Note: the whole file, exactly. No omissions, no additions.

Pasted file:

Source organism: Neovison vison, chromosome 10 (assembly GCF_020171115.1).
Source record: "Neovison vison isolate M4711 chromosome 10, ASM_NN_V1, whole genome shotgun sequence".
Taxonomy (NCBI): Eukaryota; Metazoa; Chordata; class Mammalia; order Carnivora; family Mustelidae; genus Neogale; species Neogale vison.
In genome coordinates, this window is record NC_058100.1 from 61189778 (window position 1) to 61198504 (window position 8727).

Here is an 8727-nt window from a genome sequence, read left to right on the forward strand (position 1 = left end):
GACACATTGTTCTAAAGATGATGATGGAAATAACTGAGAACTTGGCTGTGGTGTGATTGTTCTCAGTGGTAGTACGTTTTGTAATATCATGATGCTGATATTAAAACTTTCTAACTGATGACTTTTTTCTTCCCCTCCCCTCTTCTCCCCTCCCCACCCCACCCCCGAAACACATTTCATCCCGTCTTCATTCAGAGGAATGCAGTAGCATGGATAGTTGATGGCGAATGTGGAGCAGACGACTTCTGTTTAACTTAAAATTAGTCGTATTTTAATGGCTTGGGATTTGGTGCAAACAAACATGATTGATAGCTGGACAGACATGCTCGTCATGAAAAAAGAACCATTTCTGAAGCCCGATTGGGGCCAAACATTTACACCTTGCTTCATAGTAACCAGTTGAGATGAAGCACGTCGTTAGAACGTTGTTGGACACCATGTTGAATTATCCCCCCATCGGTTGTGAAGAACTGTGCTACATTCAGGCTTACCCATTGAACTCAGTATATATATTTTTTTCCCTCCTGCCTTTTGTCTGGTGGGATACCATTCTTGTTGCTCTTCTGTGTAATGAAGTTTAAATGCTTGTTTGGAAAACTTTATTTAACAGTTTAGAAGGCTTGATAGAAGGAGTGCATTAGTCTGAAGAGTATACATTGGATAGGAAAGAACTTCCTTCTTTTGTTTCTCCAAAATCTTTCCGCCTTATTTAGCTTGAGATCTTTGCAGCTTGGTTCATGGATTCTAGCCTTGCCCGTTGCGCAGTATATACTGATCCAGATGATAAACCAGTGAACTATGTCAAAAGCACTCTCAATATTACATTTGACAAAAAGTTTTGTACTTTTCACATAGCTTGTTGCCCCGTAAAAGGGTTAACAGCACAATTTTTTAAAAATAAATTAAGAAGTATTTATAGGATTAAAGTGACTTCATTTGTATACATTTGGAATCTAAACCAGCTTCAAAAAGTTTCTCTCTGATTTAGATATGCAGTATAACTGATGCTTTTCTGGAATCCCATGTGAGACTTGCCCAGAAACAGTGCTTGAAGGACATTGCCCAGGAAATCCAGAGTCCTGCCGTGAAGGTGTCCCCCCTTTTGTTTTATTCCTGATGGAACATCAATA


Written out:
Source organism: Neovison vison, chromosome 10 (assembly GCF_020171115.1).
Source record: "Neovison vison isolate M4711 chromosome 10, ASM_NN_V1, whole genome shotgun sequence".
Taxonomy (NCBI): Eukaryota; Metazoa; Chordata; class Mammalia; order Carnivora; family Mustelidae; genus Neogale; species Neogale vison.
In genome coordinates, this window is record NC_058100.1 from 61189778 (window position 1) to 61198504 (window position 8727).

Here is an 8727-nt window from a genome sequence, read left to right on the forward strand (position 1 = left end):
GACACATTGTTCTAAAGATGATGATGGAAATAACTGAGAACTTGGCTGTGGTGTGATTGTTCTCAGTGGTAGTACGTTTTGTAATATCATGATGCTGATATTAAAACTTTCTAACTGATGACTTTTTTCTTCCCCTCCCCTCTTCTCCCCTCCCCACCCCACCCCCGAAACACATTTCATCCCGTCTTCATTCAGAGGAATGCAGTAGCATGGATAGTTGATGGCGAATGTGGAGCAGACGACTTCTGTTTAACTTAAAATTAGTCGTATTTTAATGGCTTGGGATTTGGTGCAAACAAACATGATTGATAGCTGGACAGACATGCTCGTCATGAAAAAAGAACCATTTCTGAAGCCCGATTGGGGCCAAACATTTACACCTTGCTTCATAGTAACCAGTTGAGATGAAGCACGTCGTTAGAACGTTGTTGGACACCATGTTGAATTATCCCCCCATCGGTTGTGAAGAACTGTGCTACATTCAGGCTTACCCATTGAACTCAGTATATATATTTTTTTCCCTCCTGCCTTTTGTCTGGTGGGATACCATTCTTGTTGCTCTTCTGTGTAATGAAGTTTAAATGCTTGTTTGGAAAACTTTATTTAACAGTTTAGAAGGCTTGATAGAAGGAGTGCATTAGTCTGAAGAGTATACATTGGATAGGAAAGAACTTCCTTCTTTTGTTTCTCCAAAATCTTTCCGCCTTATTTAGCTTGAGATCTTTGCAGCTTGGTTCATGGATTCTAGCCTTGCCCGTTGCGCAGTATATACTGATCCAGATGATAAACCAGTGAACTATGTCAAAAGCACTCTCAATATTACATTTGACAAAAAGTTTTGTACTTTTCACATAGCTTGTTGCCCCGTAAAAGGGTTAACAGCACAATTTTTTAAAAATAAATTAAGAAGTATTTATAGGATTAAAGTGACTTCATTTGTATACATTTGGAATCTAAACCAGCTTCAAAAAGTTTCTCTCTGATTTAGATATGCAGTATAACTGATGCTTTTCTGGAATCCCATGTGAGACTTGCCCAGAAACAGTGCTTGAAGGACATTGCCCAGGAAATCCAGAGTCCTGCCGTGAAGGTGTCCCCCCTTTTGTTTTATTCCTGATGGAACATCAATA